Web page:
People are always surprised to hear that there are over 100 different styles and techniques of massage. But, if one thinks of the development of massage through the years in a similar way to the development of language over thousands of years, it starts to make more sense.
Yes, massage has been around for about as long as civilizations have populated Earth. Cultures in the East, West, North, and South all had their own forms of massage.
So, where does Swedish massage come from, how is it unique, and what are the benefits of Swedish massage?
First, it’s interesting to note that Swedish massage is among the oldest and most common Western massage techniques offered and practiced today in spas and massage therapy practices. In addition, Swedish massage is almost always the first technique studied by massage students. The skills they acquire are integral to learning many other more advanced and specialized techniques.
Massage may be the oldest medical practice in history; however, it was not until the 1800s that specific massage techniques were structured into a particular style.
The Swedish massage technique was defined around 1868 by Dutch doctor Johann Georg Mezger. There is some controversy around this, though. Per Henrik Ling is often—and wrongly—credited as the founder of Swedish massage. This mix-up is not uncommon, and it’ll be fun to take a brief moment to review the lives of both men.
Per Henrik Ling
Per Henrik Ling (1776-1839) was a Swedish educator and a pioneer in physical therapy. During his life, Ling suffered from frequent illnesses, including rheumatism, lung disease, and gout. He developed an interest in fencing and began noticing positive changes in his health, particularly in his arm gout due to this activity.
These improvements in his condition were a welcome surprise for Ling, and he decided to focus his life on physical fitness and health. He studied medical physiology, anatomy, and other forms of exercise. Through his studies, Ling eventually developed a system of exercise and gymnastics that he called medical gymnastics. This new program incorporated a series of movements, stretching, and even some massage techniques.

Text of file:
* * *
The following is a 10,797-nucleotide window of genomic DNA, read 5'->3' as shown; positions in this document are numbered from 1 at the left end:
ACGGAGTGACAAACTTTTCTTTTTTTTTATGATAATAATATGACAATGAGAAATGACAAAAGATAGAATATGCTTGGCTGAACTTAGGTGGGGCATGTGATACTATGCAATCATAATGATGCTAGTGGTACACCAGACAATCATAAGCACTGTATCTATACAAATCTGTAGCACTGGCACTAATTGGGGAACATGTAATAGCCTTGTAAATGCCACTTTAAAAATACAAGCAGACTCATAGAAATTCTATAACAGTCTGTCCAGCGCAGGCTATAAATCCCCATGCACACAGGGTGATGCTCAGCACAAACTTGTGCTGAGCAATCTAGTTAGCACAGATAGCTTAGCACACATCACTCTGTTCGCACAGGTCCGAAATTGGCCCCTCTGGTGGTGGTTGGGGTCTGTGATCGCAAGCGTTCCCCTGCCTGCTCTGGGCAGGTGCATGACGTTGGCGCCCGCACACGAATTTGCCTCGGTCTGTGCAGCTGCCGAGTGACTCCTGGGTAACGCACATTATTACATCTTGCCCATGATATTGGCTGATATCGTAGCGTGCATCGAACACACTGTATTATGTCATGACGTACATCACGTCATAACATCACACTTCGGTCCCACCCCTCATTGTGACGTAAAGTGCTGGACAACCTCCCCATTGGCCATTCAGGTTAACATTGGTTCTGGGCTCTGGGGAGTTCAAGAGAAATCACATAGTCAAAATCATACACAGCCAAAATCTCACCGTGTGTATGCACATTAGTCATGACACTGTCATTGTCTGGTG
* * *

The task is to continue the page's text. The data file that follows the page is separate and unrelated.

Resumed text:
In 1813, he founded the Royal Central Gymnastic Institute, for which he became well known and received several impressive accolades. His legacy lived on, especially in the history of massage therapy, where some still think of him as the “Father of Massage.”
Johann Georg Mezger
The true founder of Swedish massage was the Dutch doctor Johann Georg Mezger. Mezger also had an interest in gymnastics, which he practiced regularly at the Gymnastics Institution in Amsterdam. The Gymnastics Institution was known for its work in treating scoliosis and other skeletal issues. Mezger was noted for being a skilled gymnast and for his detailed knowledge of human physiology. He took his knowledge and experience and decided to study medicine.
Later, as an advanced student, Mezger was permitted to practice French “friction methods” on patients with sprains. Before passing his doctoral exam, he wrote a 47-page dissertation entitled “The Treatment of Distorio Pedis with Frictions,” which would ultimately serve as the therapeutic basis for Swedish massage.
Using these French techniques that used friction, Mezger applied his knowledge to develop a system of five therapeutic techniques that form the basis of Swedish massage to this day.
The five strokes used in Swedish massage are:
- Effleurage: Long, smooth gliding strokes
- Petrissage: The dough-like kneading of the muscles
- Friction: Firm, circular rubbing motions that generate heat
- Tapotement: Cupping, tapping, and other percussive methods
- Vibration: The vigorous shaking of muscles
By 1871, Mezger was well known amongst European nobility, and his massage services were in constant demand due to the effectiveness of his technique in helping people feel better and recover from injury.